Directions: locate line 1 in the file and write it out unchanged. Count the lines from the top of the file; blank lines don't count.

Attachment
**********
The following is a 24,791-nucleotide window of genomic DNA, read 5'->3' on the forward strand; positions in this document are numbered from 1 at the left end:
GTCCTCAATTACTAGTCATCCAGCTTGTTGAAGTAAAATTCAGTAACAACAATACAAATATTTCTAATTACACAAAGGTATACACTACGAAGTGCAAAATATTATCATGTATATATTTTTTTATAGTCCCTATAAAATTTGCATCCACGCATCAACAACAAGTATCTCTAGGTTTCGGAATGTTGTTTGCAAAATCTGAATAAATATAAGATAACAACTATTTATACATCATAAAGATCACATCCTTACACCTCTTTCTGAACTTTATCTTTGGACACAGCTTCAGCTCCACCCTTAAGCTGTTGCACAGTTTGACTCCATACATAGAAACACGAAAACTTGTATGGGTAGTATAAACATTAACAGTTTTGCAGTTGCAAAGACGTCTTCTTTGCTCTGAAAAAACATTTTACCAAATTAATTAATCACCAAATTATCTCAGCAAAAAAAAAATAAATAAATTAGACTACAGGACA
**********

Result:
The following is a 24,791-nucleotide window of genomic DNA, read 5'->3' on the forward strand; positions in this document are numbered from 1 at the left end: